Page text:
Trinidad and Tobago is marking the 20th anniversary of one of the bloodiest and confused periods in its history.
On 27 July 1990, more than 100 members of an Islamist radical group, Jamaat-al-Muslimeen, stormed parliament.
Everyone inside, including the prime minister, was held hostage for several days, as violence and looting erupted in the capital.
Twenty years on, the government has announced an inquiry into what provoked the coup attempt.
The storming of parliament and a TV station, and the ensuing violence, resulted in a state of emergency being imposed on 28 July.
By the time the rebellion ended, much of Port of Spain had been reduced to a smouldering heap of rubble and destruction.
Twenty-four people died - including an MP, Leo Des Vignes - and many more were injured.
The prime minister, ANR Robinson, was beaten and shot when he tried to order the army to "attack with full force".
After prolonged negotiations with the hostage-takers, during which the prime minister signed an amnesty agreement with their leader Yasin Abu Bakr, Jamaat-al-Muslimeen members surrendered on 1 August.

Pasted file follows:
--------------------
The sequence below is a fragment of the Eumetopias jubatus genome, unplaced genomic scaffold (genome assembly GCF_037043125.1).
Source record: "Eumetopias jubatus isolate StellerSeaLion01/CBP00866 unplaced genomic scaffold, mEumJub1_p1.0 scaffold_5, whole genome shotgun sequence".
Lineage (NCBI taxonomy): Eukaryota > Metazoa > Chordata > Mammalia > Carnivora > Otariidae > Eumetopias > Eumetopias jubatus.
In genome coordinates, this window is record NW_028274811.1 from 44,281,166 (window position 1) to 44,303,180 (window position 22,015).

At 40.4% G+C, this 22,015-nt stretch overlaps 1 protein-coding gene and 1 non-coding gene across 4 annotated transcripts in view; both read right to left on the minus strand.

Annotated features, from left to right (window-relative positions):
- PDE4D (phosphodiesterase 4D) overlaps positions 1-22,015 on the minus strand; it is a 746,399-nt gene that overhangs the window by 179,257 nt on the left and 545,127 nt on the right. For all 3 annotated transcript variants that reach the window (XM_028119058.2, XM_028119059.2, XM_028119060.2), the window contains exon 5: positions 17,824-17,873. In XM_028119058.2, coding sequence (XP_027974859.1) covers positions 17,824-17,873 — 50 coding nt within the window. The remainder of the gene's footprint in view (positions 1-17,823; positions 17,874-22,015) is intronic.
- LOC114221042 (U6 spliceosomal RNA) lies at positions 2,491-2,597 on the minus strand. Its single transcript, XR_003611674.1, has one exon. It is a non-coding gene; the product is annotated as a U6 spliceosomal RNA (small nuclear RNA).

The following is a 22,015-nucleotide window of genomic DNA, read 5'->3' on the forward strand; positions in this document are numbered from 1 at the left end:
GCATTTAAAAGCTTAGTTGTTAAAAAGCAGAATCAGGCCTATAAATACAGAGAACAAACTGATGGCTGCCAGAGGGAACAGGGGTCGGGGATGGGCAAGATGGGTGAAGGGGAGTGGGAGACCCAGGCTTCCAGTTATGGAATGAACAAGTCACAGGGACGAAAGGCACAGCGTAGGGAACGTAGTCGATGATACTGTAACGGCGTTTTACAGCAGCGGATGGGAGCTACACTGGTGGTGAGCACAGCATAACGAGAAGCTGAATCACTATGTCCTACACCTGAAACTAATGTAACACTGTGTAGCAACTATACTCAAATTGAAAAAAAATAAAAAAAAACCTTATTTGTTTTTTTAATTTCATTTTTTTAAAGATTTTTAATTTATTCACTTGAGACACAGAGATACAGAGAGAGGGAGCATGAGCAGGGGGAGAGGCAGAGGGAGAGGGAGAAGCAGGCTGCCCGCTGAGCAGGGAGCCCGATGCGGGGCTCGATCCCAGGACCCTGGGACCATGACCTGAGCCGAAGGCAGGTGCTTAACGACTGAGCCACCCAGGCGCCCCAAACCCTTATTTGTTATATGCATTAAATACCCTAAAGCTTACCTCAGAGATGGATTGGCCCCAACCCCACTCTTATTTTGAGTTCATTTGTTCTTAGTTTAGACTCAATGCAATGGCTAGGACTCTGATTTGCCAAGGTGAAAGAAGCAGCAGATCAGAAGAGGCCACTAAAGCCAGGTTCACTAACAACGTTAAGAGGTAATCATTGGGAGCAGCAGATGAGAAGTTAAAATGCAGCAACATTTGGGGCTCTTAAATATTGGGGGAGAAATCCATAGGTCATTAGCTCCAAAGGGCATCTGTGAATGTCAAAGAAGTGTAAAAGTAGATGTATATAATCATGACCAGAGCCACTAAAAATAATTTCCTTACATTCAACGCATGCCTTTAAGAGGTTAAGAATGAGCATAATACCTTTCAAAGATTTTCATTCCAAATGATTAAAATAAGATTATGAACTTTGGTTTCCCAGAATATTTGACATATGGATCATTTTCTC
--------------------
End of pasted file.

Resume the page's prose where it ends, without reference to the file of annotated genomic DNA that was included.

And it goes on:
They were then tried for treason but were released when the Court of Appeal upheld their claim that their surrender was based on the promise of amnesty.
This decision was subsequently overturned by the London-based Privy Council - the country's highest court, which invalidated the amnesty - but the Muslimeen members were never re-arrested.
Trinidad and Tobago's current prime minister, Kamla Persad-Bissessar, was expected to attend the annual church service at the Holy Trinity Cathedral on Tuesday.
There was also due to be a wreath-laying ceremony at parliament - the Red House - in remembrance of those who lost their lives.
Last week, Ms Persad-Bissessar announced that a commission would be set up to look into what sparked the coup attempt.
Ms Persad-Bissessar, whose five-party coalition won the May parliamentary elections, said the investigation would help the country close a painful chapter in its history.
She went on to say her government also intended to auction off properties owned by Jamaat-al-Muslimeen to help repay the state for damage caused during the rebellion.
Mr Abu Bakr told a local newspaper he welcomed the initiative.
At long last, he said, they would be able to tell their side of the story.
"If I am alive, God willing, I will be the first person to testify," he said. "It's 20 years too late, but never too late."
The entire population needed to know the genesis of the events of 1990, said Mr Abu Bakr.